Throughout Black History Month, the stories of Black people have been celebrated. But the community’s lived experiences aren’t restricted to 28 days. Canadian beauty brand Inkbox and Toronto-based tattoo artist Brittany Randell launched a collection of semi-permanent Black-inspired tattoos that will keep the energy of Black History Month alive well into the rest of 2019. The collection is a way to celebrate and acknowledge Black art and joy, minus the pain of a tattoo needle.
Randell is a boss in her own right as the creator behind the designs of HumbleBee Tattoo, and also an advocate for Black representation in the tattoo community. In many the designs featured on her Instagram page, Randell features Black women as the focal point. The artist spoke in an interview with Inkbox about how she often posts her work on Black clients to debunk the stereotypes associated with tattooing darker complexions.
""Knowing the pigments and colors that you’re using, not everything works with our skin," Randell told Inkbox, "That doesn’t mean we’re limited to just black ink … I like using Instagram as a challenge to show other artists that we [Black people] can be photographed."
Randell’s collection with Inkbox consists of nine different designs. A mix of flowers, butterflies, and silhouettes of Black women are packed into one temporary tattoo collection. The featured subjects are what Randell considers her muses. As stated in a press release received by Bustle, the designs in the collection are inspired by Randell’s love for nature and her Black roots.
"I draw what I know," Randell tells Bustle, "Being a Black woman and being a part of the Black community, that just seems normal to want to draw."
The tattoos show silhouettes of Black women with naturally curly hair and afros, with some of the women wearing their hair in a head wrap. Each of the temporary tattoo designs retail for $23, and the Inkbox x Brittany Randell collection is already available online at Inbox.com. Here are some of the best picks that will help you embrace Black joy beyond February.
The Zenski tattoo is a design of a Black woman with her afro decorated with flowers. To Randell, using flowers and people in this collection was intentional because they’re both creations of the earth.
"In my opinion, flowers are representative of nature or symbols of nature and this earth," Randell tells Bustle. "Botany, animals, and insects are connected with all people. We are all one from this earth and that is what it represents. Not just for Black women but for everyone. Earth and life that is born on this earth is like a network of energy and that is why I tattoo things from nature."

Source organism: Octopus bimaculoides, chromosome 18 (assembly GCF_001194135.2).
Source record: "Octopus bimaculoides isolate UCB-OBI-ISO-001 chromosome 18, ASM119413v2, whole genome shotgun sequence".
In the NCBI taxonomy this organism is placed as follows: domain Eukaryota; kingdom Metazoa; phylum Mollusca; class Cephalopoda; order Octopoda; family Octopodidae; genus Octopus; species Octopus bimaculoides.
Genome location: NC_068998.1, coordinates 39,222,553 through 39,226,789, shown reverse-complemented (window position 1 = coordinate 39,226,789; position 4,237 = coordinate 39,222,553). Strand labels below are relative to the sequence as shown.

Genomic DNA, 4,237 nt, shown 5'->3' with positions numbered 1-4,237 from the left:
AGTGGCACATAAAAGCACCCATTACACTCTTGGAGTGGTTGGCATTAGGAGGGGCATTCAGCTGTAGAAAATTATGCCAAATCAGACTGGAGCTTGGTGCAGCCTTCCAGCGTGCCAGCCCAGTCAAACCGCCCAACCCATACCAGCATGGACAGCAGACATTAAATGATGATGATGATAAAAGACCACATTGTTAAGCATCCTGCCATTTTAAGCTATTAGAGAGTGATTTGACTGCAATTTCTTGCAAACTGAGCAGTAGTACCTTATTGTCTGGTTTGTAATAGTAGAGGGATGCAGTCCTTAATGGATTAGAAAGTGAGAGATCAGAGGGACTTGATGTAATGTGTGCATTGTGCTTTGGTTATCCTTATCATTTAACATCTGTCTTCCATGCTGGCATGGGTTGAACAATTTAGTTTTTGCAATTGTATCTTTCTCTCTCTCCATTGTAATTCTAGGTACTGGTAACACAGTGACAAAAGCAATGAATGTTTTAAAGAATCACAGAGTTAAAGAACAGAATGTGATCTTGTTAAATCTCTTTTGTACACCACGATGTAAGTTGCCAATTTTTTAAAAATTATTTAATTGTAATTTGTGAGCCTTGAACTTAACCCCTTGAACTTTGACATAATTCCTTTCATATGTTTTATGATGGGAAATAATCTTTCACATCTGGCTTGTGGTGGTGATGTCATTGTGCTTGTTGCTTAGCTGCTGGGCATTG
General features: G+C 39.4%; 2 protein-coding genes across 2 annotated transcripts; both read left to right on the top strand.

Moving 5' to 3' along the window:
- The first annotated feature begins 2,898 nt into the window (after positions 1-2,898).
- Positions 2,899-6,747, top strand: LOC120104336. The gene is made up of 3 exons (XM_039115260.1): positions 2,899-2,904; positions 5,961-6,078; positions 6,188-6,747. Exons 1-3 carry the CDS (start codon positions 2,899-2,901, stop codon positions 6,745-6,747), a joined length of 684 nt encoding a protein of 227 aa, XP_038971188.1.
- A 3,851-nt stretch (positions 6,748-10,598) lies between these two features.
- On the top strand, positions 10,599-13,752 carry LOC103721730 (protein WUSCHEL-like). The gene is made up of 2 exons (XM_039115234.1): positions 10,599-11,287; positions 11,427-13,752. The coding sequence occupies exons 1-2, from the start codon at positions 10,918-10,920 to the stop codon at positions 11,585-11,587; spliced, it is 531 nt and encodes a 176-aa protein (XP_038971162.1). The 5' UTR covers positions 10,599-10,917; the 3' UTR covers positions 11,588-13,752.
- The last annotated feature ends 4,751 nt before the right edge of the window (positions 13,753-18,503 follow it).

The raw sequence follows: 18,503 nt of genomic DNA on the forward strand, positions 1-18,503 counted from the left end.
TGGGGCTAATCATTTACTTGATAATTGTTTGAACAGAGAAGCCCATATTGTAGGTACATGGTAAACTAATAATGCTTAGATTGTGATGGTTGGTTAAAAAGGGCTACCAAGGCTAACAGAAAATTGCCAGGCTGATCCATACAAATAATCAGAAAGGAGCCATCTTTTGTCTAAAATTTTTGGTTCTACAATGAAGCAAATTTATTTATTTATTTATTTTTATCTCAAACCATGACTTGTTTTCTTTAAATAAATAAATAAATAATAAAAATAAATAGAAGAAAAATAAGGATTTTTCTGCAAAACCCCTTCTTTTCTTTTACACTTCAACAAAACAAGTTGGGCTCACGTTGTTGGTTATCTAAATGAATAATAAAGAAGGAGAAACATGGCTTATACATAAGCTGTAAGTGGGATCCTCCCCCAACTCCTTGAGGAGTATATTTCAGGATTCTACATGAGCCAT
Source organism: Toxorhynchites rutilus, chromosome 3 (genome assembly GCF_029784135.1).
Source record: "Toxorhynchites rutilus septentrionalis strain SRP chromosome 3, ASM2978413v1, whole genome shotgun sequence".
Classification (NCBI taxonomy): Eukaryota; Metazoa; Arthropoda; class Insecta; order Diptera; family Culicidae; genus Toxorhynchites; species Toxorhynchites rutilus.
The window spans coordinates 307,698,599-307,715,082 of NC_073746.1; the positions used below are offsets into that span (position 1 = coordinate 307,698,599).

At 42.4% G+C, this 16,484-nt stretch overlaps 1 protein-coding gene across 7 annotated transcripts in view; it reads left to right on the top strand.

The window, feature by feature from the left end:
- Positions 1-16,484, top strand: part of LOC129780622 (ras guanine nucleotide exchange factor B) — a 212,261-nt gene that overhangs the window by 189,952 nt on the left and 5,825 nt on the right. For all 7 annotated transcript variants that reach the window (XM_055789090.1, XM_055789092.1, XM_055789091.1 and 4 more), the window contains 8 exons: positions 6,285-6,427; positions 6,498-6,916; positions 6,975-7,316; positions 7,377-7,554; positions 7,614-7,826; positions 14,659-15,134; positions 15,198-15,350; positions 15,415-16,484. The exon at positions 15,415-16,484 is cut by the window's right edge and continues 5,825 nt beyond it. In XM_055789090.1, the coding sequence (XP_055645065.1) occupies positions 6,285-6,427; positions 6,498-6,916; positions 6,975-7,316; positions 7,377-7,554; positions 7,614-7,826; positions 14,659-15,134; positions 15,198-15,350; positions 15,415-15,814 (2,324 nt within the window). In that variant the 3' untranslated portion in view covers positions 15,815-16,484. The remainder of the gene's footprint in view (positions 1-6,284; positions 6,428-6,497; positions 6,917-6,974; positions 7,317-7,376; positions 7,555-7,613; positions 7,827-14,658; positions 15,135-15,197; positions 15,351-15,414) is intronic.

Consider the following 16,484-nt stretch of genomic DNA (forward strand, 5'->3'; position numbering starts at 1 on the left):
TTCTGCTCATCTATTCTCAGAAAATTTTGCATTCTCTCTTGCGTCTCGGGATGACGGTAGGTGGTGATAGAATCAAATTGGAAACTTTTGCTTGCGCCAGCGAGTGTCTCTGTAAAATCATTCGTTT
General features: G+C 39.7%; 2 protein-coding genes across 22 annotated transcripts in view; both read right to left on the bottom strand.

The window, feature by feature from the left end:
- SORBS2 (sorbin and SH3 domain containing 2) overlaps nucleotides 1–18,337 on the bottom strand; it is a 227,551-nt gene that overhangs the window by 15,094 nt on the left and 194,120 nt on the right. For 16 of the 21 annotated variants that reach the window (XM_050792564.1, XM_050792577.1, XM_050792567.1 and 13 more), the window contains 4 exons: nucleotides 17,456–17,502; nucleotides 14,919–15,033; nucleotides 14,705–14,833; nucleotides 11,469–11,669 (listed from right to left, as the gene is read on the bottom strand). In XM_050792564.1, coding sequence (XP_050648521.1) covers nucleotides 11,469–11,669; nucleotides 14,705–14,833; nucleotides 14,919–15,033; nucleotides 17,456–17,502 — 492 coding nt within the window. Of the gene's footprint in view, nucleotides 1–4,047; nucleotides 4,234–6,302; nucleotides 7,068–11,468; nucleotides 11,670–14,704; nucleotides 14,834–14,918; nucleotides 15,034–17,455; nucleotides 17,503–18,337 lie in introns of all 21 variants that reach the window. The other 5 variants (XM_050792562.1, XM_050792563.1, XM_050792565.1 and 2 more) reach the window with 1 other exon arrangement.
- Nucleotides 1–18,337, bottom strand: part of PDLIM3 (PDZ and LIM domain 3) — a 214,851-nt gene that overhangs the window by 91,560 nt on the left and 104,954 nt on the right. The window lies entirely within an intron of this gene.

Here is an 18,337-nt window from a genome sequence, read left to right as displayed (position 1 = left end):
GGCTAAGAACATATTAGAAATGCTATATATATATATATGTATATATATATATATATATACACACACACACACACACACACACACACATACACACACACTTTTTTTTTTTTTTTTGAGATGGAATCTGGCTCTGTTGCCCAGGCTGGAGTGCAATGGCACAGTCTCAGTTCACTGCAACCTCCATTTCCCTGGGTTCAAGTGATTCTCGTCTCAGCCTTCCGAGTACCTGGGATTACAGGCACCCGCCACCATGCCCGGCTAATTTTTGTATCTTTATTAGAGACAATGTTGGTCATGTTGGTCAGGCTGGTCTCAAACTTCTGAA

The temporary tattoo that Randell calls the "Thily" tattoo features another silhouette of a Black woman. In this design, the woman wears a head wrap, hoop earrings, and dots of face makeup across the bridge of her nose.
Randell tells Bustle that the dotted face makeup on the women in her designs are derived from African traditions.
"I adorn some of the female portraits I draw to represent the traditions and aesthetics of different countries within Africa. Dot work on the face, for example, is representations of scarification and tattooing."
Scarification is the intentional scarring of the skin in different patterns on the flesh with sharp objects like glass or knives. In some African tribes, scarification was used on the deepest complexions because tattoo ink, at the time, wasn’t compatible with deeper skin tones. Scarification can tie to cultural references like identifying one’s hierarchy in a tribe or clan, a life milestone, or for spiritual purposes.
One thing Randell wants people to get out of her tattoo designs is that tattoo ink isn’t just for lighter skin.
"Tattooing is for everyone and all types of skin," Randell told Bustle. "Presently, tattooing, especially in the media, is colonized. This industry was birthed from people of color, indigenous and native practices all over the world. People of color should have more representation in this modern white cis industry because that where it originates from."
Randell pushes for more representation of people of color in the tattoo industry and does so beautifully with ink — permanent or temporary.
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